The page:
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My dad and progressive supranuclear palsy (PSP)
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  1. Heather Angus-Leppan1,2
  1. 1Department of Neurology, Royal Free Hospital, London, UK
  2. 2Epilepsy Unit, Insitute of Neurology, University College London Hospitals NHS Foundation Trust, London, UK
  1. Correspondence to Dr Heather Angus-Leppan, Neurology, Royal Free Hospital, London NW3 2QG, UK; heather.angus-leppan{at}nhs.net

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Dad aged 60 years was a powerhouse—energetic, handsome, tall and powerful. I thought he would live forever. He and mum were mountaineers, opening a treacherous climb in the Drakensberg, South Africa, which bears their name (figure 1), fleeing apartheid and starting a new life in Australia. He was a pioneering academic in his field after a terrible childhood. An exceptional marriage, three children, lots of adventures.

Figure 1

Peter Angus-Leppan in the foothills of the Drakensberg during a 2-week climbing trip in 1961 opening up new rock climbs on Champagne Castle and other peaks in Lesotho (then Basutoland). Photo by Pam Angus-Leppan (personal collection of Angus-Leppan) (item 1961-03-01).

Then at 64 a colleague noticed that he looked a little stiff, and he was diagnosed with Parkinson’s disease.

He kept falling—a dramatic plunge head first into a swimming pool at a posh party in his finest clothes, stumbles and trips on a bushwalk, multiple falls backwards from ladders. This was made all the more worrying as he was on warfarin for pulmonary emboli. His neck was really rigid and he didn’t move his eyes.

I realised this was progressive supranuclear palsy (PSP). I didn’t want to tell him or the family; it seemed too awful to bear. Maybe my diagnosis was wrong. Maybe I should wait a bit. I didn’t know how we could cope with this terrible disease.

He kept going. There were some twists in the tale. The early misdiagnosis helped him—he did have some response to levodopa and he may not have been offered this if he had been correctly diagnosed. Mum was incredible—against her bossy neurologist daughter’s advice she kept him doing things. He went on buses to his volunteering—working for a charity promoting zero population growth (we chuckled at him having a daughter with four then five children) and he walked along the beachfront every day. He fell lots, bloodied his knees and sometimes his nose, but he kept going. Mum made him dress and wash himself every day even if it took an hour or more.

He didn’t complain. Once, long after he had a percutaneous endoscopic gastrostomy (PEG) tube, and fluids caused him violent coughing, he said to me with a smile that he would really like a cup of tea, but he knew he couldn’t. The blunting of his previously fine frontal cortex was a blessing. He didn’t look in horror at what he had lost, or at what lay ahead.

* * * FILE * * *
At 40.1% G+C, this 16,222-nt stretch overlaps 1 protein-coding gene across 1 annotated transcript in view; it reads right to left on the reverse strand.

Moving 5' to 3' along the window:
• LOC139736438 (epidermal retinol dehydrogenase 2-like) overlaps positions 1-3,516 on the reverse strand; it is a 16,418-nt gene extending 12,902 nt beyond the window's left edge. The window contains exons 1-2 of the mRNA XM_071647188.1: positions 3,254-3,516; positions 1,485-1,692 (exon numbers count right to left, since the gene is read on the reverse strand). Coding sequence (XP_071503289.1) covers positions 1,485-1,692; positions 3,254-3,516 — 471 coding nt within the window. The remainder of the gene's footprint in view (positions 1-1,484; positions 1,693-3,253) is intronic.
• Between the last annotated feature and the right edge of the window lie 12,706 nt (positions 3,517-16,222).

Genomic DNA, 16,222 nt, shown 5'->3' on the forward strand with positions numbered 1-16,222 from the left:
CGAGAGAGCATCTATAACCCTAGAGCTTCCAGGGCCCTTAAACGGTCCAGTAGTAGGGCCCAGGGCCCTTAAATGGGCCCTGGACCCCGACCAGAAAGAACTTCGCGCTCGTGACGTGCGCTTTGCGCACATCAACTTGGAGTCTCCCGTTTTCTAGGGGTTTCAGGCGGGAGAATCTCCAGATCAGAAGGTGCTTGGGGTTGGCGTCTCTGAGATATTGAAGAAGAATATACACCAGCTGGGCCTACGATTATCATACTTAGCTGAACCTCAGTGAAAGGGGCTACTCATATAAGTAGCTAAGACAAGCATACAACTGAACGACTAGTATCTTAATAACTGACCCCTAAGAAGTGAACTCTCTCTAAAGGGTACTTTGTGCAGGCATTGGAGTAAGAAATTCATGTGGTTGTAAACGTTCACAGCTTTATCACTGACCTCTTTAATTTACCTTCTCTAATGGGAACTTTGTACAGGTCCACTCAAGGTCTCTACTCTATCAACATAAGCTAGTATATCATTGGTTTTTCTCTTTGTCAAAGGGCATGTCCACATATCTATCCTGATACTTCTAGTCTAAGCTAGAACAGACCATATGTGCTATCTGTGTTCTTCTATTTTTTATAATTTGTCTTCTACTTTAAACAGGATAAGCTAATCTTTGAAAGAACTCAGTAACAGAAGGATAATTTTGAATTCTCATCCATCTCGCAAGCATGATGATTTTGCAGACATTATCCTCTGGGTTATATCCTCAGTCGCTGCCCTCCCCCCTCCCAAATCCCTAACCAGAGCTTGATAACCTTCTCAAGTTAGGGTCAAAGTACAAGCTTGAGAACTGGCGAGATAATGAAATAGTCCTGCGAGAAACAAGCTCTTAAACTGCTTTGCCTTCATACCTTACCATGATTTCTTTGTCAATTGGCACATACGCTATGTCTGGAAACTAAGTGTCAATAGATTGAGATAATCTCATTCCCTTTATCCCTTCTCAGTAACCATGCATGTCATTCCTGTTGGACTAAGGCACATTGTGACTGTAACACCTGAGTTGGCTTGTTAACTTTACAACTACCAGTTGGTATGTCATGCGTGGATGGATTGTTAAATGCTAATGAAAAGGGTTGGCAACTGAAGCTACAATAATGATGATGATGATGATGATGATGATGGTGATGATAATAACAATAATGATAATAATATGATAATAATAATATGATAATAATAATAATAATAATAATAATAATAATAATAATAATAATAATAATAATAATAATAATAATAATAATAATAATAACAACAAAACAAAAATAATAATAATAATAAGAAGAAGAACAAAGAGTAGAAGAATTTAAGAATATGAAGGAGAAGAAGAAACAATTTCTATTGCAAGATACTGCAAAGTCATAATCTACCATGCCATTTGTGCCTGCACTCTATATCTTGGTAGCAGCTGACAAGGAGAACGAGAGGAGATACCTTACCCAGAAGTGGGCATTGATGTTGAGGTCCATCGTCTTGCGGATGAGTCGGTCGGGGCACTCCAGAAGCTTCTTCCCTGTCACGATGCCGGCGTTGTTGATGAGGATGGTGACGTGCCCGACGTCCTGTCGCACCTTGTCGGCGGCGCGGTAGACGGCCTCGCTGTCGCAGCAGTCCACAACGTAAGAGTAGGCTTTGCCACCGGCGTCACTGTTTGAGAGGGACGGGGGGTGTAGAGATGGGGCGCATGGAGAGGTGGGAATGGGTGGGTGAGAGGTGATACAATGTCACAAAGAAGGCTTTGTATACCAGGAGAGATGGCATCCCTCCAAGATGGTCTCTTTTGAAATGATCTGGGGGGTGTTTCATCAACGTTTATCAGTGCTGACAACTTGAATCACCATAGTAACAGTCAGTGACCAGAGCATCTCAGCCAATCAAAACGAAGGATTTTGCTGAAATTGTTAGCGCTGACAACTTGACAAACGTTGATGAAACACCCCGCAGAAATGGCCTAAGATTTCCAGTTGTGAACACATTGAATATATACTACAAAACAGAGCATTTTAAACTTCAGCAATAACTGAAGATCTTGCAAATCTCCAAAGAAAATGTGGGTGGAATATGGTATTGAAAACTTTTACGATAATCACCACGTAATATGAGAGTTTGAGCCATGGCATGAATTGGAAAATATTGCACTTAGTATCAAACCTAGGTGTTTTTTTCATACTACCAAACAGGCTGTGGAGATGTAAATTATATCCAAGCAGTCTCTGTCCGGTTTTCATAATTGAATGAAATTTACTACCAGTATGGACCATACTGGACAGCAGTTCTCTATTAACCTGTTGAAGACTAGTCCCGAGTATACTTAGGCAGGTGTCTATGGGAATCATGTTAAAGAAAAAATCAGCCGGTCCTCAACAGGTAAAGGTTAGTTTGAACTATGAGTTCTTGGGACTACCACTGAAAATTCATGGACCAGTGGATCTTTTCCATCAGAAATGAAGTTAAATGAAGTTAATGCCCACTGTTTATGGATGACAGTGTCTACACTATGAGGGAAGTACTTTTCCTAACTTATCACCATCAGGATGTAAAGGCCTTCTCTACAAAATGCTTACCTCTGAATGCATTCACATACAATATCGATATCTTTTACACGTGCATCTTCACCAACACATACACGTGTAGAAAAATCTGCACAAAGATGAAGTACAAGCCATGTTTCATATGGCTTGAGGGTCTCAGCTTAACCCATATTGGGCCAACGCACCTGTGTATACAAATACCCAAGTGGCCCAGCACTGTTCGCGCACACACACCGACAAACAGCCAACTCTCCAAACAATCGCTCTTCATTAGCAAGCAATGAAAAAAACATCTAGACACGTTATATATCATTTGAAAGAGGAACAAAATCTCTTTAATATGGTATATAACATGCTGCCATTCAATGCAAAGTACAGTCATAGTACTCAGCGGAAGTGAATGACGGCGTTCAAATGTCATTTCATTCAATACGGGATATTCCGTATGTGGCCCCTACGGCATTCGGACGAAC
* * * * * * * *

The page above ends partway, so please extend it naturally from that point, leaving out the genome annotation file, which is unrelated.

And when things got worse, and he had nothing by mouth, he bonded over the PEG feeds, which his 5 year-old grandson often did for him. Dad was loved by his carers, who took him on walks and joked with him. Mum never hovered over them, she left them to it. As soon as they arrived, mum was off, grabbing an hour to do her own thing, to recharge her enthusiasm and her drive.

Dad walked his younger daughter down the aisle to be married, just months before he died. He cuddled his youngest grand-daughter days before he died.

The final weeks were awful. There was an unremitting cough, which nothing seemed to settle. In the hospice I fought to hold on to him, until my little brother told me to stop trying to be dad’s doctor, and just be his daughter. I cried tears of guilt and anger. Why did I live so far away, why hadn’t I done more, maybe there’s another treatment, maybe if he gets through this hurdle, he will have another few good months. But he didn’t, and there wasn’t another treatment, and in the end I thanked my brother.

We were all there when dad died and he was peaceful. His body was just a body, I couldn’t get over that the life had left it.

Lots of people came to dad’s cremation. And there was even humour, when the words of dad’s favourite song, ‘Bobby McGee’ played at slightly the wrong time. His coffin slid through the final doors to ‘Busted flat in Batin Rouge, headin’ for the train’.

Dad donated his brain to research and the diagnosis of PSP was confirmed. Mum received a copy of the histology by mail—she wanted to see the report but it would probably have been better for this to be delivered in person (table 1). Fortunately it did not faze her. Mum cut down dad’s trousers and wore them so she felt close to him.

Table 1

Learning points

And 9 months later dad’s youngest grandson was born. We wished they could have met.

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Footnotes

  • Contributors HA-L wrote the article and researched the box (in line with helpful suggestions from the reviewers).

  • Funding The authors have not declared a specific grant for this research from any funding agency in the public, commercial or not-for-profit sectors.

  • Competing interests None declared.

  • Patient consent for publication Next of kin consent obtained.

  • Provenance and peer review Not commissioned. Externally peer reviewed by Uma Nath, Sunderland, UK and Mark Lee, Sunderland, UK.

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